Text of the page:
5 Reasons the Meters Belong in the Rock and Roll Hall of Fame
New Orleans has a musical tradition like no other American city, from the birth of jazz through the seminal rock n’ roll hits of Fats Domino and Little Richard to the old-meets-new approach of current acts like Trombone Shorty and the Rebirth Brass Band. One of the most important names in that century-old lineage are the Meters, who definitely belong in the Rock and Roll Hall of Fame.
Formed in the Crescent City in 1965 by Art Neville (keyboards), Leo Nocentelli (guitar), George Porter Jr. (bass) and Joseph “Zigaboo” Modeliste (drums), they were hired within a few years to be the house band at Allen Toussaint’s Sansu Enterprises label, where they played on hits by Lee Dorsey, Betty Harris and Earl King. In 1969, they struck out on their own with their self-titled debut and released seven more albums under their name while simultaneously serving as in-demand studio musicians.
Only three other acts were as important to the development of ’70s funk as the Meters, and they distinguished themselves by being more muscular than Sly & the Family Stone, less frantic than James Brown and less trippy than Parliament–Funkadelic. All those acts are already in the Hall (although the J.B.’s, who created those grooves for Brown, are not, and should be).
Disagreements with Toussaint and his business partner, Marshall Sehorn, helped the group’s breakup in 1977. Many reunions with two or three members, usually billed as the Funky Meters, followed, and all four have occasionally performed together as the Original Meters in recent years.
Read more to find out why the Meters belong in the Rock and Roll Hall of Fame.
Allen Toussaint Is Already a Member
Allen Toussaint was inducted into the Rock and Roll Hall of Fame in 1998. Given that many of his definitive recordings, either as a producer or a recording artist, over a 10-year period feature the Meters, to have one in without the other, frankly, doesn’t make a ton of sense.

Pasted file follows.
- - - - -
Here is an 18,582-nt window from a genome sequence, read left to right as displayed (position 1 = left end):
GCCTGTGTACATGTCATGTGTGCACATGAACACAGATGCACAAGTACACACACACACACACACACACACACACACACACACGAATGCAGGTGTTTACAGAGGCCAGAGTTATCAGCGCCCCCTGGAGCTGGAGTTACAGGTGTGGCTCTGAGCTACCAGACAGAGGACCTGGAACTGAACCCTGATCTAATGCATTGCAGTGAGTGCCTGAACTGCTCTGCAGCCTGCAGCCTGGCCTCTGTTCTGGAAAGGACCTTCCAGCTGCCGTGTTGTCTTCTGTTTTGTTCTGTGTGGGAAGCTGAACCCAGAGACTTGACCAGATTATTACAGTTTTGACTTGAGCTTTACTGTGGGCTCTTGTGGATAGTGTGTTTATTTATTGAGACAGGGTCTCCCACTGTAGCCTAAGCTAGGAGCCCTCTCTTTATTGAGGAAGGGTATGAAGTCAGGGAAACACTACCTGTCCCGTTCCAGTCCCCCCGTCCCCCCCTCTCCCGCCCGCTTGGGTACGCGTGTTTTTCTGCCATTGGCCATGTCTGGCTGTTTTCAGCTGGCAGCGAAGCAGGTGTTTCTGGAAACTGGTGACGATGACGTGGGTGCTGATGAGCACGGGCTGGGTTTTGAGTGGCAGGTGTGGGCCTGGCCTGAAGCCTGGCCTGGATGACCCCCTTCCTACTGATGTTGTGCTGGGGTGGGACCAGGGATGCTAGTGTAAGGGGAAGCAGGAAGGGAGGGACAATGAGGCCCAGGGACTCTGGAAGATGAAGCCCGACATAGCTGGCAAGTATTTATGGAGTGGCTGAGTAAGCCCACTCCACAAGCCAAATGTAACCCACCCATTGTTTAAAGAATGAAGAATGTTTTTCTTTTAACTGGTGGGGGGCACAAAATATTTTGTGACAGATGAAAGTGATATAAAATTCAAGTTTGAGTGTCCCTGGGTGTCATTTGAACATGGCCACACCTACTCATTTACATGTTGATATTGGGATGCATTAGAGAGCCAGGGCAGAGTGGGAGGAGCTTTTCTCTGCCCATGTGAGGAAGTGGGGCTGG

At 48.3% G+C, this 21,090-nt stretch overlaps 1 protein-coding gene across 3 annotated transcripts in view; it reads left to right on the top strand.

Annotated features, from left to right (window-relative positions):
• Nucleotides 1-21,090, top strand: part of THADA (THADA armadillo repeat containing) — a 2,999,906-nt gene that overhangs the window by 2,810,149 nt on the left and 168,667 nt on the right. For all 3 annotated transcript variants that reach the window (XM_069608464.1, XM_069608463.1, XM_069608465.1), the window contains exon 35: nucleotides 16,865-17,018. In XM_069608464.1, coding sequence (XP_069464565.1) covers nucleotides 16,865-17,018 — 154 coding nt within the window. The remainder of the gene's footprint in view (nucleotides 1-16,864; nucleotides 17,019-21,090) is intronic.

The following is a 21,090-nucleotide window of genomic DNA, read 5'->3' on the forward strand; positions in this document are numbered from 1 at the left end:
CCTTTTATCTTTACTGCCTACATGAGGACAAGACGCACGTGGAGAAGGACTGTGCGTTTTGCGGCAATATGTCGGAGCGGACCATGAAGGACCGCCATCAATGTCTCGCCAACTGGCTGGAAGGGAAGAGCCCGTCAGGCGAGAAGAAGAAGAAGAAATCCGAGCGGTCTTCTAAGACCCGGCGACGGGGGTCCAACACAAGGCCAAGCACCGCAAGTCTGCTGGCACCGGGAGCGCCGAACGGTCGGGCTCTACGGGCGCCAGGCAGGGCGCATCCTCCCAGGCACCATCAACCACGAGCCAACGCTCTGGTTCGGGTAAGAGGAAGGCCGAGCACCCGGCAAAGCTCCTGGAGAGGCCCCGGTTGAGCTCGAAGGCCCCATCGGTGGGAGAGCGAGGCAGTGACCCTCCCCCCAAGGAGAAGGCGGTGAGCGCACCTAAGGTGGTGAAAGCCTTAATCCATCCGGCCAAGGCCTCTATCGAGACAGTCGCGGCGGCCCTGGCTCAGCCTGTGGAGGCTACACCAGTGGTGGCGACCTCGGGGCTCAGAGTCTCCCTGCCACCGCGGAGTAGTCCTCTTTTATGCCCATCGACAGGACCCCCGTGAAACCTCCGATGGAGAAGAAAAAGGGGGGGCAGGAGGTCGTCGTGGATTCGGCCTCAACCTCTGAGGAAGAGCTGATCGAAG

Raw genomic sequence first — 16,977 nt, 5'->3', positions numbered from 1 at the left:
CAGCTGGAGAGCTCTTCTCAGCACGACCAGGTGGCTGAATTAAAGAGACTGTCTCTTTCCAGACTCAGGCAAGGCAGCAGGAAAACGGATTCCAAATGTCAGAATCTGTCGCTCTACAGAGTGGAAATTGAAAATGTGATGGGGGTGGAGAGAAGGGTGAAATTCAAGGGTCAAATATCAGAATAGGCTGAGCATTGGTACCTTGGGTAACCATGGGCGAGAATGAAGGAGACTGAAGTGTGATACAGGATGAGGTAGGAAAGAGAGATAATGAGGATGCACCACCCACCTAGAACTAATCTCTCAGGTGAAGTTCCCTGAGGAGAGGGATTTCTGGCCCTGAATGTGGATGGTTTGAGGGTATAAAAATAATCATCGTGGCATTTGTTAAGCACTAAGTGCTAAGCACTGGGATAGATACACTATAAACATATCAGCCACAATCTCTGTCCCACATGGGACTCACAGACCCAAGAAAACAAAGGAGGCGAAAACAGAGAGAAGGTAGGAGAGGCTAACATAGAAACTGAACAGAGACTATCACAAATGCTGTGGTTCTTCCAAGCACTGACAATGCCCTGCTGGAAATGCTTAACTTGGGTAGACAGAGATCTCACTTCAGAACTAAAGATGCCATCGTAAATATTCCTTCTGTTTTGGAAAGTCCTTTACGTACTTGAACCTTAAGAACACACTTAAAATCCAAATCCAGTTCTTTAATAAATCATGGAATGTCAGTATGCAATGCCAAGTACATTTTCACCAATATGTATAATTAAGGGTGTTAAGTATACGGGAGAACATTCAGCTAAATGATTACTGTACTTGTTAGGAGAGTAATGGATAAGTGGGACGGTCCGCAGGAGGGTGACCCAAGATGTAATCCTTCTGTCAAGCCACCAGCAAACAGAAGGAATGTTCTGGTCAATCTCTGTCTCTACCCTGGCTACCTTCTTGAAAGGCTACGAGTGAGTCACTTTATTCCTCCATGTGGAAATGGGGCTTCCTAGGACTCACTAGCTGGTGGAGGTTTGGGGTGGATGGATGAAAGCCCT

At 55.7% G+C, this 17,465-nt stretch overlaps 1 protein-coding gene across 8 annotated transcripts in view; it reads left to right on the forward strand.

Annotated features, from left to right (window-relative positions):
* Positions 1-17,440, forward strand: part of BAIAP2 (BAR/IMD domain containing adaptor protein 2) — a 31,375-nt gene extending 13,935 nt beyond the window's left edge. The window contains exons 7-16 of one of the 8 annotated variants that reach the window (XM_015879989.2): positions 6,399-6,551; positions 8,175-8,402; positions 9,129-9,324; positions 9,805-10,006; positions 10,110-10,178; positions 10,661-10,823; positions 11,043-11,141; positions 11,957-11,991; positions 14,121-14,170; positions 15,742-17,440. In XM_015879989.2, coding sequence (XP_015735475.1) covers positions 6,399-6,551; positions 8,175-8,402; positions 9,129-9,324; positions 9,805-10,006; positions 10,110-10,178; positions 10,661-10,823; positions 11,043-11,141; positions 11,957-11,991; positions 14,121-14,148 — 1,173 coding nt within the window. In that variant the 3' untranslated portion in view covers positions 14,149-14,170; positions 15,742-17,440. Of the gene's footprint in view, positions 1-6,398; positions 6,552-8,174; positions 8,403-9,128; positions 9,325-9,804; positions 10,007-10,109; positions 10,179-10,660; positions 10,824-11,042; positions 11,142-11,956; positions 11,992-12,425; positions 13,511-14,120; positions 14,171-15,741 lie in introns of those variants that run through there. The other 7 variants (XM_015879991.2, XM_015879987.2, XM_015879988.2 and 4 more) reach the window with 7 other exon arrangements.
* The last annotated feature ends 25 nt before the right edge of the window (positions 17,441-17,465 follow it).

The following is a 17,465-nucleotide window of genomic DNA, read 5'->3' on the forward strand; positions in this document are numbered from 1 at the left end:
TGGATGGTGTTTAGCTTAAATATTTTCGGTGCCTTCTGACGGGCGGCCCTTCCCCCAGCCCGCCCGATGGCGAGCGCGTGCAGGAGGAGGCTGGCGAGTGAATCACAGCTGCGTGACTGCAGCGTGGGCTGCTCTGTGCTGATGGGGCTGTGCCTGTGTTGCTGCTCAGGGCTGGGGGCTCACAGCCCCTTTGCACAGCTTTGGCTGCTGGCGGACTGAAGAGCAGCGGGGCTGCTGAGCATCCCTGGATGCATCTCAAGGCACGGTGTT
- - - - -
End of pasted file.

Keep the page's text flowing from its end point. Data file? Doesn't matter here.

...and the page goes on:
As Booker T. & the MGs had done in the ’60s at Stax, the Meters pulled double duty by serving as a backup band as they were putting out hits on their own. This includes four songs on Robert Palmer’s debut, Sneakin’ Sally Through the Alley, and two albums by fellow New Orleanian Dr. John, In a Right Place and Desitively Bonnaroo, the latter of which gave one of rock’s biggest annual festivals its name. Three of them (Modeliste was absent) cut the deep groove on LaBelle’s No. 1 smash, the Toussaint-produced “Lady Marmalade.”
They Funkified Your Life With Feel Good Music
The Meters arrived just as African American music was changing and getting heavier. They quickly distinguished themselves and they brought New Orleans music out of trad jazz and R&B and into the funk era. Of the major funk bands of the late ’60s-through-the-mid-’70s, only James Brown and the J.B.’s, Sly & the Family Stone and everything George Clinton was doing with Parliament and Funkadelic proved to be as influential on future generations. According to WhoSampled, their songs have been sampled more than 450 times.
Their grooves — more muscular than Sly, less trippy than P-Funk but not as frenetic as Brown — were arguably the most danceable of the four. Check out their 1995 two-disc compilation Funkify Your Life and try to sit down while it plays. You can’t.
Ziggy Played Drums
One listen to the Meters’ debut single, “Cissy Strut,” proves that Ziggy Modeliste was no secret weapon. Neville, Nocentelli and Porter are off to the side with a sparse melody while their drummer is front-and-center, filling in the gaps with his hi-hat and garbage-can-lid snare sound. They would ride that formula to great fame, but it would never sound tired because Modeliste was coming up with such amazing patterns that it was almost as if he was the soloist. Inventive and flashy, but never losing sight of the groove, he’s an entire second line’s worth of drummers condensed into four limbs.
The Meters also provided the music for The Wild Tchopitoulas, a 1976 album that combined their funk with Mardi Gras Indian-style chanting. On that record, Art and Cyril Neville, who by this point had joined as a percussionist, got together with their siblings Aaron and Charles to provide the response to the calling of their uncle, George “Big Chief Jolly” Landry. When the Meters broke up a year later, the four men decided to work together, and the Neville Brothers was born.